Oral traditions such as myths, legends, folktales, riddles, and folk music embody significant information about the culture from which they originate. Several researches have successfully recorded and made these available as pedagogical materials in all levels of education, and appreciated by the general public for their entertainment value. Among these forms of oral tradition, folk music, like dance and theatre, derives its appeal from its performativity. This paper focuses on the recorded folk songs of the Blaan, the lingen, and the cultural significance they exemplify. The Blaan is one of the indigenous communities in the southern island of Mindanao in the Philippines. Like other indigenous cultures in the country, they have oral traditions that need to be recorded, archived, and published before they are lost to oblivion. The paper explores and discusses how each folk song depicts an aspect of the Blaan culture, and reflects the community’s traditions, stories, and cultural values. For the Blaan, music is not just for entertainment. It tells about their experiences as a people, their ideals, and the values they deem important in their lives. A Blaan singer can launch on a spontaneous song of welcome for visitors (Lingèn Kasaklê); a song can celebrate a person’s life (Sulanay, Ma Jhun, Sangyuk, Tud Bulul, To Ladin, Fû Bayareh, Marilyn), praise nature (Kayo Madah tah Bolul. Luknus), or is simply playful (Lingèn Nga). There is an urgency to record and preserve the folk songs of the cultural communities, like the Blaan, before they are completely forgotten because of the influx of non-Philippine non-indigenous music genres.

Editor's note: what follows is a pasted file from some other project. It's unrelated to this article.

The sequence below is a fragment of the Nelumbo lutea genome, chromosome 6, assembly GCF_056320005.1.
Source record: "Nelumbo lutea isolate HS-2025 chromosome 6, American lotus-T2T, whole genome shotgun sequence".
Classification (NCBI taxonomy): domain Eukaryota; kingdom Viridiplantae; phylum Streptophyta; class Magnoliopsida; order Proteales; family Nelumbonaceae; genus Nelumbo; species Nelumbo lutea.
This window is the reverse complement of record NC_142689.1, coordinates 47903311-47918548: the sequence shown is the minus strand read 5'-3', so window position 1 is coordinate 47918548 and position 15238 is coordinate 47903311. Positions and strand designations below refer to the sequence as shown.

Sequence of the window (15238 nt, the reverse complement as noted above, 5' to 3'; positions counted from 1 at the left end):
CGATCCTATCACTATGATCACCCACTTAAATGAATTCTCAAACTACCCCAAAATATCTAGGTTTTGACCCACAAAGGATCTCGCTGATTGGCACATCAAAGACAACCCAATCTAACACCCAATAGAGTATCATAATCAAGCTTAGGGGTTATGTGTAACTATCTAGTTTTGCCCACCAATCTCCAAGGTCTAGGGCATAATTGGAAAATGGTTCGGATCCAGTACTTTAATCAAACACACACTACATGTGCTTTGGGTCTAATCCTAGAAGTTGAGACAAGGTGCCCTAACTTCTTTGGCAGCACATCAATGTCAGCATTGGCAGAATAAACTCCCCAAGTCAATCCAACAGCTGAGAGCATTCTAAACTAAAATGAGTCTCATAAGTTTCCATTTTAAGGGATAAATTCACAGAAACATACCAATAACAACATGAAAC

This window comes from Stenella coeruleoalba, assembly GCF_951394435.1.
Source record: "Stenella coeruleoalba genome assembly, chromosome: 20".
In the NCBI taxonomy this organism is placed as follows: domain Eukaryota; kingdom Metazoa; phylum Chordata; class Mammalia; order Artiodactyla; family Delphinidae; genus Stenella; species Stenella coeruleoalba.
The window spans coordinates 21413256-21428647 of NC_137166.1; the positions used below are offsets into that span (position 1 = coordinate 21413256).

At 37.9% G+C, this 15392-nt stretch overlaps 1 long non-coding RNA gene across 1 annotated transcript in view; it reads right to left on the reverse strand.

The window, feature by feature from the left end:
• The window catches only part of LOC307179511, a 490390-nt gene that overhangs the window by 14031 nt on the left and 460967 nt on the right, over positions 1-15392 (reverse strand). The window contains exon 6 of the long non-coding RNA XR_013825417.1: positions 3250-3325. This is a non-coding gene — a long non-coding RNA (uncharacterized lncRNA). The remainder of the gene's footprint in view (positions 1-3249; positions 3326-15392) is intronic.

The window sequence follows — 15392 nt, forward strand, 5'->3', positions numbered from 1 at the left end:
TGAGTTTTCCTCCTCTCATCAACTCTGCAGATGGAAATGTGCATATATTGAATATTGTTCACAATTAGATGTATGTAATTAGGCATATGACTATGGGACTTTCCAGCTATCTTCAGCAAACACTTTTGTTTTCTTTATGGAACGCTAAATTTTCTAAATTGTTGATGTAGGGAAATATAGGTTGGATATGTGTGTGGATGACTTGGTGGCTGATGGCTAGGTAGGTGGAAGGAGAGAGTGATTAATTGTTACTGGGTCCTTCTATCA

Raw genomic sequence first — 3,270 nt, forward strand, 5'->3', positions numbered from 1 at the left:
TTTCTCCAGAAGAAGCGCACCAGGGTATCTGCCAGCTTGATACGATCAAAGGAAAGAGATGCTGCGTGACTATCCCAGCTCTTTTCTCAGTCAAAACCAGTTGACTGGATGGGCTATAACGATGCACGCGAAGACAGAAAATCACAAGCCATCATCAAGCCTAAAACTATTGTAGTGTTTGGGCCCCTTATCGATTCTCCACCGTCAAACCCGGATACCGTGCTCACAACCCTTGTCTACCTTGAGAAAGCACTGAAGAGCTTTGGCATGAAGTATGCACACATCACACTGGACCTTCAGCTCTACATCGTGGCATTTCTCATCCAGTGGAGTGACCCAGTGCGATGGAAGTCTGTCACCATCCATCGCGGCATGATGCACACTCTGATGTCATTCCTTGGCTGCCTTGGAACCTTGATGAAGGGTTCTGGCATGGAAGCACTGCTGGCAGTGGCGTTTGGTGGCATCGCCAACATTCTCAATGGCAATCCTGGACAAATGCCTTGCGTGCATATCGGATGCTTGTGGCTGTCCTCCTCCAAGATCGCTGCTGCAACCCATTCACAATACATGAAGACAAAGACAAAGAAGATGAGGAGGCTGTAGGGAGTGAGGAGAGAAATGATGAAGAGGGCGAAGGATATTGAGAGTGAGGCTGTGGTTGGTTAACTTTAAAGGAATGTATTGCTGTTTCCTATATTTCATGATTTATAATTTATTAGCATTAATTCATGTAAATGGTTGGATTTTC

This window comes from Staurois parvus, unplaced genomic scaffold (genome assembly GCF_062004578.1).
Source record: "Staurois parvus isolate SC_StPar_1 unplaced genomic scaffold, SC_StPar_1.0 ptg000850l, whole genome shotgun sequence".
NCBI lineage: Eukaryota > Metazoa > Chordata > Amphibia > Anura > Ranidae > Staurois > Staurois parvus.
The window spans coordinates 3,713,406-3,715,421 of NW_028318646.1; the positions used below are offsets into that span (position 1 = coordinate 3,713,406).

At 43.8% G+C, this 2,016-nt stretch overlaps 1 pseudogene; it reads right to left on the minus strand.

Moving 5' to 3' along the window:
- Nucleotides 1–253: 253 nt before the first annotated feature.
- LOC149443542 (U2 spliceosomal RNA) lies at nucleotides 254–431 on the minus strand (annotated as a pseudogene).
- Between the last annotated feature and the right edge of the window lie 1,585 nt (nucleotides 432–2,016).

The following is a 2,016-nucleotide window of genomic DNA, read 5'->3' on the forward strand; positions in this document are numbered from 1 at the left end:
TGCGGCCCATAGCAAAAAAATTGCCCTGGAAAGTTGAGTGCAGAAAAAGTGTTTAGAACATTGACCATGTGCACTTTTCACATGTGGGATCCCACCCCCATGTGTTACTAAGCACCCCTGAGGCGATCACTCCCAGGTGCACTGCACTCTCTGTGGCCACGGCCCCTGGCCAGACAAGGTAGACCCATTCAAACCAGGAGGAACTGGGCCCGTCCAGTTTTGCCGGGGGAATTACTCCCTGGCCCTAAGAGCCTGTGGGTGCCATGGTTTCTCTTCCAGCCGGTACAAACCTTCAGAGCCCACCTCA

Genevieve Quintero, University of the Philippines, Philippines